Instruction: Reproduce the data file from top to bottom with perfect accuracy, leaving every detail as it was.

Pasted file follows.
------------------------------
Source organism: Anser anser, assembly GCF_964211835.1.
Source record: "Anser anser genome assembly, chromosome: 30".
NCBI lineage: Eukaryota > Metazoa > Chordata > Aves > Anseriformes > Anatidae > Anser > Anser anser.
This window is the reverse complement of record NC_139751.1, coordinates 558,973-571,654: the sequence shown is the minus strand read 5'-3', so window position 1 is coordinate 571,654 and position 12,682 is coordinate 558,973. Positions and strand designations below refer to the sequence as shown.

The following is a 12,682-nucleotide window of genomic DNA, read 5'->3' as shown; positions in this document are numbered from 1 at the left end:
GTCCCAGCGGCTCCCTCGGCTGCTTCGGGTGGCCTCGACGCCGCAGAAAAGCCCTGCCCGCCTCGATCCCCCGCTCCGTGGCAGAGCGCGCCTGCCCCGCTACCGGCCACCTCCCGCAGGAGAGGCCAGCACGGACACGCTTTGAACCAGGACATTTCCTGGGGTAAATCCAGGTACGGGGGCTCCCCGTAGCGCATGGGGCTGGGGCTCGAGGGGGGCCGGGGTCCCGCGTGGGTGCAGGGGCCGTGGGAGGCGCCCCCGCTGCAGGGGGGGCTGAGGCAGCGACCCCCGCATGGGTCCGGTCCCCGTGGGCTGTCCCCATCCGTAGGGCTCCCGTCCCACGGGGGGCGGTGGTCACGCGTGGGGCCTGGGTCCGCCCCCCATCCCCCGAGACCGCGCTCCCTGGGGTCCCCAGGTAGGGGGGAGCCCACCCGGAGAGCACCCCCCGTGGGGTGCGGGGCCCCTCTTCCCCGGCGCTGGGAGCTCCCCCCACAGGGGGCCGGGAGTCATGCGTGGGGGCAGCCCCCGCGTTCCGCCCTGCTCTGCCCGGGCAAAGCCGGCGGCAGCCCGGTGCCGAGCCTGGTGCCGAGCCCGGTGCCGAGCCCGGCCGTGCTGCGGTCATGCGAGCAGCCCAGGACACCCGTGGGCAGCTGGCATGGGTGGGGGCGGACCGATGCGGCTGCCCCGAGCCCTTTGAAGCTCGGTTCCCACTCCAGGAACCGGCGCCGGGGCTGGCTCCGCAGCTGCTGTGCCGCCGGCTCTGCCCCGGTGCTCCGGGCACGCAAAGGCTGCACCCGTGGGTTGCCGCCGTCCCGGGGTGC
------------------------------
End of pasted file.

Source organism: Anser anser, assembly GCF_964211835.1.
Source record: "Anser anser genome assembly, chromosome: 30".
NCBI lineage: Eukaryota > Metazoa > Chordata > Aves > Anseriformes > Anatidae > Anser > Anser anser.
This window is the reverse complement of record NC_139751.1, coordinates 558,973-571,654: the sequence shown is the minus strand read 5'-3', so window position 1 is coordinate 571,654 and position 12,682 is coordinate 558,973. Positions and strand designations below refer to the sequence as shown.

The following is a 12,682-nucleotide window of genomic DNA, read 5'->3' as shown; positions in this document are numbered from 1 at the left end:
GTCCCAGCGGCTCCCTCGGCTGCTTCGGGTGGCCTCGACGCCGCAGAAAAGCCCTGCCCGCCTCGATCCCCCGCTCCGTGGCAGAGCGCGCCTGCCCCGCTACCGGCCACCTCCCGCAGGAGAGGCCAGCACGGACACGCTTTGAACCAGGACATTTCCTGGGGTAAATCCAGGTACGGGGGCTCCCCGTAGCGCATGGGGCTGGGGCTCGAGGGGGGCCGGGGTCCCGCGTGGGTGCAGGGGCCGTGGGAGGCGCCCCCGCTGCAGGGGGGGCTGAGGCAGCGACCCCCGCATGGGTCCGGTCCCCGTGGGCTGTCCCCATCCGTAGGGCTCCCGTCCCACGGGGGGCGGTGGTCACGCGTGGGGCCTGGGTCCGCCCCCCATCCCCCGAGACCGCGCTCCCTGGGGTCCCCAGGTAGGGGGGAGCCCACCCGGAGAGCACCCCCCGTGGGGTGCGGGGCCCCTCTTCCCCGGCGCTGGGAGCTCCCCCCACAGGGGGCCGGGAGTCATGCGTGGGGGCAGCCCCCGCGTTCCGCCCTGCTCTGCCCGGGCAAAGCCGGCGGCAGCCCGGTGCCGAGCCTGGTGCCGAGCCCGGTGCCGAGCCCGGCCGTGCTGCGGTCATGCGAGCAGCCCAGGACACCCGTGGGCAGCTGGCATGGGTGGGGGCGGACCGATGCGGCTGCCCCGAGCCCTTTGAAGCTCGGTTCCCACTCCAGGAACCGGCGCCGGGGCTGGCTCCGCAGCTGCTGTGCCGCCGGCTCTGCCCCGGTGCTCCGGGCACGCAAAGGCTGCACCCGTGGGTTGCCGCCGTCCCGGGGTGC